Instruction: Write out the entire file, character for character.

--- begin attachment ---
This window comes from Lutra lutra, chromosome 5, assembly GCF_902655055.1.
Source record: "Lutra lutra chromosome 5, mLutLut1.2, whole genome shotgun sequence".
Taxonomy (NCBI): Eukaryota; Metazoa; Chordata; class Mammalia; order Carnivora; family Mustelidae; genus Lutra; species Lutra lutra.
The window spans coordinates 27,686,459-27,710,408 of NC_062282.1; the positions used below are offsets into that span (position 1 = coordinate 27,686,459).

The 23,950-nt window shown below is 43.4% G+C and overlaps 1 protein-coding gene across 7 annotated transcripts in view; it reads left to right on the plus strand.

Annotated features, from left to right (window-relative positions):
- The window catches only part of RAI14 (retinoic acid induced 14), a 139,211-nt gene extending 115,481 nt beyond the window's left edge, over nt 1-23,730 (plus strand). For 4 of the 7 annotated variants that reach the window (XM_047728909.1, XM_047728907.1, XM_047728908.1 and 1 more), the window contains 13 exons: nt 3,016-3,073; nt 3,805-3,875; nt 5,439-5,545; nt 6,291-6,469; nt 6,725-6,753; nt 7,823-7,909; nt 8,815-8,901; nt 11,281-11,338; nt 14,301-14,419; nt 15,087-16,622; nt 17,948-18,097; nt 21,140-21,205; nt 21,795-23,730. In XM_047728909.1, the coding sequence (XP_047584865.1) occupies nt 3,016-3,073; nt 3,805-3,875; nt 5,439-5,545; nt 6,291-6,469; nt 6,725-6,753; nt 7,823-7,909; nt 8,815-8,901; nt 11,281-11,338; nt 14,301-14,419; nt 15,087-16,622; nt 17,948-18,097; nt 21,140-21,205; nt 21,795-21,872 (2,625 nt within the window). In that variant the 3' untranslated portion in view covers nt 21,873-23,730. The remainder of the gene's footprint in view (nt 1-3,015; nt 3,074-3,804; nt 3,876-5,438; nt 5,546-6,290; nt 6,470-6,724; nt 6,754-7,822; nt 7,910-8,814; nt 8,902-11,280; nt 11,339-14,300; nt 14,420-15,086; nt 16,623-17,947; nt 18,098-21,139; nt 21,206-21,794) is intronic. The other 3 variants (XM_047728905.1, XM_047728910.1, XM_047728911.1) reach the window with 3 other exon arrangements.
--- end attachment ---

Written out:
This window comes from Lutra lutra, chromosome 5, assembly GCF_902655055.1.
Source record: "Lutra lutra chromosome 5, mLutLut1.2, whole genome shotgun sequence".
Taxonomy (NCBI): Eukaryota; Metazoa; Chordata; class Mammalia; order Carnivora; family Mustelidae; genus Lutra; species Lutra lutra.
The window spans coordinates 27,686,459-27,710,408 of NC_062282.1; the positions used below are offsets into that span (position 1 = coordinate 27,686,459).

The 23,950-nt window shown below is 43.4% G+C and overlaps 1 protein-coding gene across 7 annotated transcripts in view; it reads left to right on the plus strand.

Annotated features, from left to right (window-relative positions):
- The window catches only part of RAI14 (retinoic acid induced 14), a 139,211-nt gene extending 115,481 nt beyond the window's left edge, over nt 1-23,730 (plus strand). For 4 of the 7 annotated variants that reach the window (XM_047728909.1, XM_047728907.1, XM_047728908.1 and 1 more), the window contains 13 exons: nt 3,016-3,073; nt 3,805-3,875; nt 5,439-5,545; nt 6,291-6,469; nt 6,725-6,753; nt 7,823-7,909; nt 8,815-8,901; nt 11,281-11,338; nt 14,301-14,419; nt 15,087-16,622; nt 17,948-18,097; nt 21,140-21,205; nt 21,795-23,730. In XM_047728909.1, the coding sequence (XP_047584865.1) occupies nt 3,016-3,073; nt 3,805-3,875; nt 5,439-5,545; nt 6,291-6,469; nt 6,725-6,753; nt 7,823-7,909; nt 8,815-8,901; nt 11,281-11,338; nt 14,301-14,419; nt 15,087-16,622; nt 17,948-18,097; nt 21,140-21,205; nt 21,795-21,872 (2,625 nt within the window). In that variant the 3' untranslated portion in view covers nt 21,873-23,730. The remainder of the gene's footprint in view (nt 1-3,015; nt 3,074-3,804; nt 3,876-5,438; nt 5,546-6,290; nt 6,470-6,724; nt 6,754-7,822; nt 7,910-8,814; nt 8,902-11,280; nt 11,339-14,300; nt 14,420-15,086; nt 16,623-17,947; nt 18,098-21,139; nt 21,206-21,794) is intronic. The other 3 variants (XM_047728905.1, XM_047728910.1, XM_047728911.1) reach the window with 3 other exon arrangements.